A Comparison of Smoflipid® and Intralipid® in the Early Management of Infants with Intestinal Failure

Cameron Casson, Van Nguyen, Pritha Nayak, Nandini Channabasappa, Kaitlin Berris, Julia Panczuk, Cyrus Bhiladvala, Tisha Dasgupta, Hannah G. Piper

Research output: Contribution to journalArticlepeer-review

20 Scopus citations


Purpose: Cholestasis is problematic for infants with intestinal failure (IF). The soy-based lipid Intralipid® (IL) has been implicated. An alternative, Smoflipid® (SMOF), is increasingly used. However, its role in cholestasis prevention is unclear. This study compares the incidence and degree of cholestasis between infants with IF receiving SMOF or IL. Methods: Infants with IF receiving SMOF or IL during the first 8 weeks of parenteral nutrition (PN) support between 2014 and 2017 were reviewed. Clinical characteristics, cholestasis incidence (conjugated bilirubin (Cbili) > 2 mg/dL for > 2 weeks), and nutritional parameters were compared using Welch's t-test. Results: 91% (21/23) of IL and 76% (16/21) of SMOF babies became cholestatic (p = 0.18). There was no significant difference in median peak Cbili, but SMOF babies normalized more quickly (p = 0.04). Median z-scores for weight were similar throughout the study. SMOF patients getting full PN had a lower incidence of cholestasis compared to IL patients (78% vs. 92%, p = 0.057), but those with cholestasis had similar peak Cbili, time to resolution, and growth. Conclusion: Early use of Smoflipid® did not reduce the incidence of cholestasis compared to Intralipid® in infants with IF, but hyperbilirubinemia did resolve more quickly. SMOF may be most beneficial for infants tolerating no enteral nutrition. Level of Evidence: Level III Retrospective Comparative Treatment Study. Type of Study: Retrospective Review.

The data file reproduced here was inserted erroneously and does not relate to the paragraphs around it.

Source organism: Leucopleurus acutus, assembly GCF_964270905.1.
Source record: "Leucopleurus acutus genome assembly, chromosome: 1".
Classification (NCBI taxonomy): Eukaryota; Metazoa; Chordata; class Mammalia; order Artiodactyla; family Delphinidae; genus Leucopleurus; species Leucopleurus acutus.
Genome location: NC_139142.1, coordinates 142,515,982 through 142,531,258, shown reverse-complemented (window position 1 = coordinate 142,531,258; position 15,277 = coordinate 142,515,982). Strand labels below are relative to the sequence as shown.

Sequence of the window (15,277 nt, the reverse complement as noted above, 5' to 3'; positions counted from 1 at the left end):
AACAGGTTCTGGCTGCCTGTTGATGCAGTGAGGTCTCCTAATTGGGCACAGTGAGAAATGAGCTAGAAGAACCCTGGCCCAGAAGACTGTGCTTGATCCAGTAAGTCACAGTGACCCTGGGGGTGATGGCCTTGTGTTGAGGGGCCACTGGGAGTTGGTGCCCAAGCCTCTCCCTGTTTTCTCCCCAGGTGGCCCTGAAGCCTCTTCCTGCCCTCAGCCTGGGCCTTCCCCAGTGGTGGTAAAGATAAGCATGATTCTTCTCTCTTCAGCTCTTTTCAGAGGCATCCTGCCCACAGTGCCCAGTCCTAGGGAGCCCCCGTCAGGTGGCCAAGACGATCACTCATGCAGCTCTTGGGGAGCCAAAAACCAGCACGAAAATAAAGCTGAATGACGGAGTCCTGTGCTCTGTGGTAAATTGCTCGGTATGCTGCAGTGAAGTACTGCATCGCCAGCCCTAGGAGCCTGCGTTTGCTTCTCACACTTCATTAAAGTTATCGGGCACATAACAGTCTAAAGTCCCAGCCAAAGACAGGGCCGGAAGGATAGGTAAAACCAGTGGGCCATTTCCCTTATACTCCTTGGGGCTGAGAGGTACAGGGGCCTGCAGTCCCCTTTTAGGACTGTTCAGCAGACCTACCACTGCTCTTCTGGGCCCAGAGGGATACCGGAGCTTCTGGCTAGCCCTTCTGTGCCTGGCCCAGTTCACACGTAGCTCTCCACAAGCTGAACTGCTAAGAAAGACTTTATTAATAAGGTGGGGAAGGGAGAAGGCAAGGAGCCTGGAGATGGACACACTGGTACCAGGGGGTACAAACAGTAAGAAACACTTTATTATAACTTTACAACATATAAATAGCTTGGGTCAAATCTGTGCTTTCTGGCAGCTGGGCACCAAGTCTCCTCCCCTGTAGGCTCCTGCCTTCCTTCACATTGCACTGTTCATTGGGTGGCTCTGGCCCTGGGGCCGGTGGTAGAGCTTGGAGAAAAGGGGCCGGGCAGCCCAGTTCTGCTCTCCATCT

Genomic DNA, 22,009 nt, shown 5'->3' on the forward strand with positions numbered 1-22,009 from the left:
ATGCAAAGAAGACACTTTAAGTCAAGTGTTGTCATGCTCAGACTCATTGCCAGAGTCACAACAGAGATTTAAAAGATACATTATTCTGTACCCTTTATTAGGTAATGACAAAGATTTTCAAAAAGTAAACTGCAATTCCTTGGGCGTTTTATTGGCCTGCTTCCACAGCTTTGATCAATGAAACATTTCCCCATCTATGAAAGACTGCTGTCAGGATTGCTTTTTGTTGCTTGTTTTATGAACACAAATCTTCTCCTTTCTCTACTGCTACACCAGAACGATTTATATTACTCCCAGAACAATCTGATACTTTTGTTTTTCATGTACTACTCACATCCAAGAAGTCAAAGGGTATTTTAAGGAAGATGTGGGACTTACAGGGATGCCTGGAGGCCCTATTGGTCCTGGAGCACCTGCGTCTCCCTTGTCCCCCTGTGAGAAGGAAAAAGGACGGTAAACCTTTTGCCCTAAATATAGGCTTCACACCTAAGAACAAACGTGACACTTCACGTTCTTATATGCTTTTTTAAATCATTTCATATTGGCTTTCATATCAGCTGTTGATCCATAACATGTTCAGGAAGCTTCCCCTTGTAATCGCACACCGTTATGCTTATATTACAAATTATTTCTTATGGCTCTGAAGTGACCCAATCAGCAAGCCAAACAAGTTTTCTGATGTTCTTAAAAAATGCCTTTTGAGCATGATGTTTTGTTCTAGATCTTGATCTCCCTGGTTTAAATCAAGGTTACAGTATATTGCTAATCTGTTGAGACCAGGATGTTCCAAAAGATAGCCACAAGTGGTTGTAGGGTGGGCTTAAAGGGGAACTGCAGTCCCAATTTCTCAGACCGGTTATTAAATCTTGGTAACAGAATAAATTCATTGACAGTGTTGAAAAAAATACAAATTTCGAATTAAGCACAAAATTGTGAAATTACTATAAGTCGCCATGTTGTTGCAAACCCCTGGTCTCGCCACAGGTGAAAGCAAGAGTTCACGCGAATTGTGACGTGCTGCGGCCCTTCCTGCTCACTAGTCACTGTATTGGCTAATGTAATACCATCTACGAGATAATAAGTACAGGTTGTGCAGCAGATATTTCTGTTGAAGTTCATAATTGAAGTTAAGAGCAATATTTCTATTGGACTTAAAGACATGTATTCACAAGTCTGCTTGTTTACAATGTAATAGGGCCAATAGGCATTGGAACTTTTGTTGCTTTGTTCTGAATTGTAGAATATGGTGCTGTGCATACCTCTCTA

Original languageEnglish (US)
Pages (from-to)153-157
Number of pages5
JournalJournal of Pediatric Surgery
Issue number1
StatePublished - Jan 2020


  • Cholestasis
  • Intestinal failure-associated liver disease
  • Lipid emulsion

ASJC Scopus subject areas

  • Pediatrics, Perinatology, and Child Health
  • Surgery


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